US court orders Iran to pay $10.5B for alleged 9/11 role
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US court orders Iran to pay $10.5B for alleged 9/11 role

Smoke billowing from the twin towers in New York City on September 11, 2001. (Gene Boyars/AP Images)

Smoke billowing from the Twin Towers in New York City, Sept. 11, 2001. (Gene Boyars/AP Images)

(JTA) — A U.S. judge ordered Iran to pay more than $10.5 billion in damages to families of people killed in the Sept. 11, 2001, terrorist attacks and to a group of insurers.

U.S. District Judge George Daniels in New York issued a default judgment Wednesday against Iran for $7.5 billion to the estates and families of people who died at the World Trade Center and Pentagon. It includes $2 million to each estate for the victims’ pain and suffering plus $6.88 million in punitive damages, Bloomberg News reported Wednesday.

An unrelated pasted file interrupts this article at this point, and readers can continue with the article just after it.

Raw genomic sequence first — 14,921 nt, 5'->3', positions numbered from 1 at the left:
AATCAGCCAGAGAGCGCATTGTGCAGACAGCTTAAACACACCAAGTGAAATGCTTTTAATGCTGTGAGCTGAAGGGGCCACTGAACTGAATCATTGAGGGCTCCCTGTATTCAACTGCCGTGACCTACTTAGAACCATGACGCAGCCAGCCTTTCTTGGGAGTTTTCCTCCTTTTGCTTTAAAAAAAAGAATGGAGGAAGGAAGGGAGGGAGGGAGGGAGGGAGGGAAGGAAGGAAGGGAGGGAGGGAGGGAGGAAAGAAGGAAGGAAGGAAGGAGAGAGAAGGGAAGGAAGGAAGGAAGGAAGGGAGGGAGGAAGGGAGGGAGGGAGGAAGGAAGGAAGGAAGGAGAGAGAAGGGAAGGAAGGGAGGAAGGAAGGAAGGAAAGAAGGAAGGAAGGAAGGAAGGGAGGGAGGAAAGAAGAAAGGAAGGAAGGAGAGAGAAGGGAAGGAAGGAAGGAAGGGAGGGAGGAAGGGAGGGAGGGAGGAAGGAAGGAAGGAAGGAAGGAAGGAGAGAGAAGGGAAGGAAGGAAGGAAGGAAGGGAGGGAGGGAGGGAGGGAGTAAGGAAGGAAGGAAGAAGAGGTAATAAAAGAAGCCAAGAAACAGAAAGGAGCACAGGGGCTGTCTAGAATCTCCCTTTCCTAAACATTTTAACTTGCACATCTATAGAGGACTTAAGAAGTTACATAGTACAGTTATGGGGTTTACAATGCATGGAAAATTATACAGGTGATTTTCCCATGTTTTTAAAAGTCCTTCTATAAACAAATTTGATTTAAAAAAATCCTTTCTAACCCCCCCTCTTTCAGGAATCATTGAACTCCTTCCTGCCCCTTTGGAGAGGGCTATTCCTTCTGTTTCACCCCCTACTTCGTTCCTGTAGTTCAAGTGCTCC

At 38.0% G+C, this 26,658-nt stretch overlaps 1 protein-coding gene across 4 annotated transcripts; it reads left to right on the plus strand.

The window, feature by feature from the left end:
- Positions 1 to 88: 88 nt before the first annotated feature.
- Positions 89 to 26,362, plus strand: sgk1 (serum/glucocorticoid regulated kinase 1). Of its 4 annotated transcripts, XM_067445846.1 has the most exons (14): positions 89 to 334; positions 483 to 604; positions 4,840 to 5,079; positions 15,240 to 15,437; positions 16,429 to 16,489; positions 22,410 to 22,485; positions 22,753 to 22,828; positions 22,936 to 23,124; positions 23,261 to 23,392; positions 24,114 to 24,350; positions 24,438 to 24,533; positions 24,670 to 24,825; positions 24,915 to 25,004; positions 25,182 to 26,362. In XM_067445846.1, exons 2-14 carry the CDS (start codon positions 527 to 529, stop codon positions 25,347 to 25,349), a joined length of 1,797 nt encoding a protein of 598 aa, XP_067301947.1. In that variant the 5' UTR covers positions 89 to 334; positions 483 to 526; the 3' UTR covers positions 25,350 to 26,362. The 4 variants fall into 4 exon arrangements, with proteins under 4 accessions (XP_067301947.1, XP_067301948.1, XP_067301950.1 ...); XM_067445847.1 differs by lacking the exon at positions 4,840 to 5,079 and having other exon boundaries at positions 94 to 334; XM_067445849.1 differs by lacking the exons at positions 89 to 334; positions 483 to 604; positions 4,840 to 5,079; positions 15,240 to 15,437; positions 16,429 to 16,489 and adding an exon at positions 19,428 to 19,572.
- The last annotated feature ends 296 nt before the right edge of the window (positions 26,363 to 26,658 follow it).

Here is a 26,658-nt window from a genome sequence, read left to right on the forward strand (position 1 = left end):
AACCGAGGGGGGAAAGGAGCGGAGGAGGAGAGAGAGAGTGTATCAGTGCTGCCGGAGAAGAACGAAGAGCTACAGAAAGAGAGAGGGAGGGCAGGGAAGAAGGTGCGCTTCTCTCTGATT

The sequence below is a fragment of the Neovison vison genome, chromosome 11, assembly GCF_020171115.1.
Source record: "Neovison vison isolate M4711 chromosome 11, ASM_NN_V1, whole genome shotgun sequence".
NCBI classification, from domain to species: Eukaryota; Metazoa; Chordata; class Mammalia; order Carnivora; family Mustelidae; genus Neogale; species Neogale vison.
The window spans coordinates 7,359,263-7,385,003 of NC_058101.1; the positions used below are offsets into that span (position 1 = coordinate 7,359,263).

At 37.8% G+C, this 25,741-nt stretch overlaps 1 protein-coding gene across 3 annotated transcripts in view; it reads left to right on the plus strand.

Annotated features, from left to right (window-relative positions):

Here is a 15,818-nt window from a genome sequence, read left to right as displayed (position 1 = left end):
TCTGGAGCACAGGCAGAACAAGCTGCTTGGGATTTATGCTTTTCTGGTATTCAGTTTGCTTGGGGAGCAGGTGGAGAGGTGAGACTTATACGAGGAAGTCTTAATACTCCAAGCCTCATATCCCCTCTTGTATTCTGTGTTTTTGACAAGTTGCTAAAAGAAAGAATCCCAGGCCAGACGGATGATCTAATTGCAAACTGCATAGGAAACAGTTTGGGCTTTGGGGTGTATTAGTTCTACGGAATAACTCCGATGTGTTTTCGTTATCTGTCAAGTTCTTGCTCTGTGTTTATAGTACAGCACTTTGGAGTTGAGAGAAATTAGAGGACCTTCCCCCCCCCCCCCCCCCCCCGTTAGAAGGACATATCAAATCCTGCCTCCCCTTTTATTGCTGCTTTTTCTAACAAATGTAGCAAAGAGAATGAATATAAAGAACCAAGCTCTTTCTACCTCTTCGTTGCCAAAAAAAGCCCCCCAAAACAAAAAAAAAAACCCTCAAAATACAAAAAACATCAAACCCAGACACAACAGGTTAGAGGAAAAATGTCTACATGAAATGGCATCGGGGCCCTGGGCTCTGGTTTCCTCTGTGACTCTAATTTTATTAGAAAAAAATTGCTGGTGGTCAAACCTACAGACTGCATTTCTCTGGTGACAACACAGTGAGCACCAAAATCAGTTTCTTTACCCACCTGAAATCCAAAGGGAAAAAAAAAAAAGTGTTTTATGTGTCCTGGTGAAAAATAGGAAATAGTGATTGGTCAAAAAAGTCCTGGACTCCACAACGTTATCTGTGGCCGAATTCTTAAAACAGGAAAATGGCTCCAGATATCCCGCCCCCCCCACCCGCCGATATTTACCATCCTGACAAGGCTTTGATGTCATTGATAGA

Daniels also awarded $3 billion to insurers including Chubb Ltd. that paid property damage, business interruption and other claims.

Earlier in the case, Daniels found that Iran had failed to defend itself from claims that it aided the Sept. 11 hijackers and was therefore liable for damages tied to the attacks. Daniels’ ruling Wednesday adopts damages findings by a U.S. magistrate judge in December. While it is difficult to collect damages from an unwilling foreign nation, the plaintiffs may try to collect part of the judgments using a law that permits parties to tap terrorists’ assets frozen by the government.

“For over a decade, we’ve wanted to hold accountable those who assisted the September 11 terrorists in their attack on the United States. That day has finally arrived,” said Fiona Havlish, whose husband, Donald, perished on the 101st Floor of the North Tower of the World Trade Center.

Iran has consistently denied any involvement in the 2001 attack, which Western intelligence agencies said was the work of the Sunni terrorists from the al-Qaida group.